In 1946, a group of German POWs are mistakenly sent to a Soviet female transit prison camp and must cope with the hostility of the Soviet female inmates and guards, under the orders of cruel camp commander Pavlov.
Joe and Betty run a fish market and have sunk into a comfortable, if somewhat boring life. Enter the drifter Nick, who takes a job in the store and a place in their home. He proceeds to ... See full summary »
Robert M. Young
Edward James Olmos,
Maria Conchita Alonso,
A Romanian police officer teams up with a small crew of old friends from the World War II Jewish Resistance to pull off a heist by convincing everyone at the scene of the crime that they are only filming a movie.
The arrival of a newborn girl causes the gradual disintegration of the Cairn family; particularly for 9-year-old Joshua (Kogan), an eccentric boy whose proper upbringing and refined tastes both take a sinister turn.
New York serves as a backdrop for a cast of characters in search of love, lust or lucre including a woman who makes awkward moves on the man renovating her SoHo loft, an embezzler, a sleazy artist and a phone psychic.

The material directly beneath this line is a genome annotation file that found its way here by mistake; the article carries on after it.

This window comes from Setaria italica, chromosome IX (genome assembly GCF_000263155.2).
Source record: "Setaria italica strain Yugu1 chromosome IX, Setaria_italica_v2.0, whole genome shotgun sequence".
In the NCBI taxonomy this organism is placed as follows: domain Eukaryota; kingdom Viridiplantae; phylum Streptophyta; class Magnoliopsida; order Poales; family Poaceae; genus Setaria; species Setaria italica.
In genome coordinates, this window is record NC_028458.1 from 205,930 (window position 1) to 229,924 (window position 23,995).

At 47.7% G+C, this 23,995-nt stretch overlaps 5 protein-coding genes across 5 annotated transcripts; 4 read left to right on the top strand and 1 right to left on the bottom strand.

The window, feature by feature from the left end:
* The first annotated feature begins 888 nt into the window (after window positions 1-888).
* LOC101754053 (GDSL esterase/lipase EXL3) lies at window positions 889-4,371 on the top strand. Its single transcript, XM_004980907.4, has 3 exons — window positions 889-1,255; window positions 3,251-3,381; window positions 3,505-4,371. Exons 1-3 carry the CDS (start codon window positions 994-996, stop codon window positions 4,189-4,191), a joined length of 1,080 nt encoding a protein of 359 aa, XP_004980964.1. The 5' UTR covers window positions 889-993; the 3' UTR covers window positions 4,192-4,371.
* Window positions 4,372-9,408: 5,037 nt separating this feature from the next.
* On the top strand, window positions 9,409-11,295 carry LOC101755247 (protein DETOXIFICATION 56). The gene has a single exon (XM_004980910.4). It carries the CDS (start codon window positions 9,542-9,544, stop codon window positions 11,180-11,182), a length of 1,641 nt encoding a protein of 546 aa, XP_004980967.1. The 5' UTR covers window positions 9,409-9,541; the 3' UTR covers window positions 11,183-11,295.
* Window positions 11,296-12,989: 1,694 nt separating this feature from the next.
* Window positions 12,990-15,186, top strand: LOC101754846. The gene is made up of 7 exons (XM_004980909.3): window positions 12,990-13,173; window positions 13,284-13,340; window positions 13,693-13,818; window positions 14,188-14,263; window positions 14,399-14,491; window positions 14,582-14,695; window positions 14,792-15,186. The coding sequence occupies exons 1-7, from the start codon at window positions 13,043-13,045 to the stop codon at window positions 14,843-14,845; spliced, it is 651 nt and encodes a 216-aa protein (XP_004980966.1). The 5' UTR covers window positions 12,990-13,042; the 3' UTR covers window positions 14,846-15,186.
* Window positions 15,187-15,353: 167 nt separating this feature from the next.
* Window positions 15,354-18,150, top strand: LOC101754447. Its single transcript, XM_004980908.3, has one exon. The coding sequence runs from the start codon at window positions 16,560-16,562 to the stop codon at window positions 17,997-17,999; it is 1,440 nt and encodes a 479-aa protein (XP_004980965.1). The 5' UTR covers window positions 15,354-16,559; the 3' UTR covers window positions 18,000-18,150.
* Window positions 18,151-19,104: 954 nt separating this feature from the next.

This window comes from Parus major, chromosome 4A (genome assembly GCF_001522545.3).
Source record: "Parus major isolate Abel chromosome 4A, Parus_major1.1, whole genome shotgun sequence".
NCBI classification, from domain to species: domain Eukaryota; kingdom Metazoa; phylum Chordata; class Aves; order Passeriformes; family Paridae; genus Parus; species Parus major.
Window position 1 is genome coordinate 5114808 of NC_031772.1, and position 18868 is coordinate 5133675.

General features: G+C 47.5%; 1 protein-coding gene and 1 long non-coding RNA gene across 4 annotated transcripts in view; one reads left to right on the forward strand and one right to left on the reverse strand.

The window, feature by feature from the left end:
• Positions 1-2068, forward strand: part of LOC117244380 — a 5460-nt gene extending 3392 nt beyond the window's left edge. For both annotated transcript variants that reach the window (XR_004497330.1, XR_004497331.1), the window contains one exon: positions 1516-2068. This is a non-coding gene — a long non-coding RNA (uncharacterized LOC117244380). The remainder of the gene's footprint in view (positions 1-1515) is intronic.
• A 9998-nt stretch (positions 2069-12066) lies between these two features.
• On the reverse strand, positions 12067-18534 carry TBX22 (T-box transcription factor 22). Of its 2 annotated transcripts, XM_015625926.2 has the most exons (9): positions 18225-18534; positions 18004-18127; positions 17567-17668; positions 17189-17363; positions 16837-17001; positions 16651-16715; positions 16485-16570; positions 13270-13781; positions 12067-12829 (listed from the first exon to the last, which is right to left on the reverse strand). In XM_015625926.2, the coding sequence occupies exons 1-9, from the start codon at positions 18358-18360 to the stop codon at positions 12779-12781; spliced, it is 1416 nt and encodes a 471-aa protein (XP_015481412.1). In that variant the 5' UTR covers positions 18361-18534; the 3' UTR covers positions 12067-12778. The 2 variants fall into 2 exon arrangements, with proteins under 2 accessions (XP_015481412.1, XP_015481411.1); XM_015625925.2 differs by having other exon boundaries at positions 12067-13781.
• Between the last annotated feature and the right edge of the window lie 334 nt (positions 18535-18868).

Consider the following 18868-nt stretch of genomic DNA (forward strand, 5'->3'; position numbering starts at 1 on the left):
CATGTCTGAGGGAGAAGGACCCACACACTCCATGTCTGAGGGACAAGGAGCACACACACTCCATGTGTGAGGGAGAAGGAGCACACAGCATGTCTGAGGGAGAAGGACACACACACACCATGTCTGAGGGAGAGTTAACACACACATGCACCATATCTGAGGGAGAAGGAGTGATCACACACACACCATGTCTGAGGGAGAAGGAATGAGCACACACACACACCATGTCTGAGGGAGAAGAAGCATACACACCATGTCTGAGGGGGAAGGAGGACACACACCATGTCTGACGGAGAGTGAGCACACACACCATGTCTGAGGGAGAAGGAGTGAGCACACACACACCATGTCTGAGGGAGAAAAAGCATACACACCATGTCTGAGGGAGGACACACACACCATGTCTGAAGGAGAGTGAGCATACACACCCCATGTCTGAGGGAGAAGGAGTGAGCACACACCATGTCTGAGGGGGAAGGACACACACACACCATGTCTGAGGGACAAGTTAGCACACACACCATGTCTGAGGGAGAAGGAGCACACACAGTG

Sophie Lee has been trying unsuccessfully to get pregnant. Her husband's family, devout Korean Catholics, prays for the couple. His failure to have a child is deeply shameful to him, so when he attempts suicide, Sophie tries something extreme: she follows an undocumented immigrant - a Korean who resembles her husband - from a fertility clinic to his apartment in New York City where she proposes to hire him to sire her child. She offers $300 per session and $30,000 if she gets pregnant. After several sessions, neither is able to keep emotion out of the arrangement. Where can this relationship go, and what about her husband? Will her actions save him and their marriage?Written by
I wantcha to know I have limited my mini-reviews to Netflix but I'm making an exception for this because I want non-Netflix people to see it too. Never Forever is a conundrum. On the one hand, really melodramatic, improbable and predictable at the same time. And yet it manifests --I would even say embodies-- a sort of filmic courage that is rare indeed.The sheer loonyness of it all somehow seems to contribute to its real strength. Perhaps it is art defying rationality. Parse it, and it more or less falls apart. But if you let it hit you, you're likely to find it memorable. The confident tone suggests to me that director Gina Kim is on the road to formidable.
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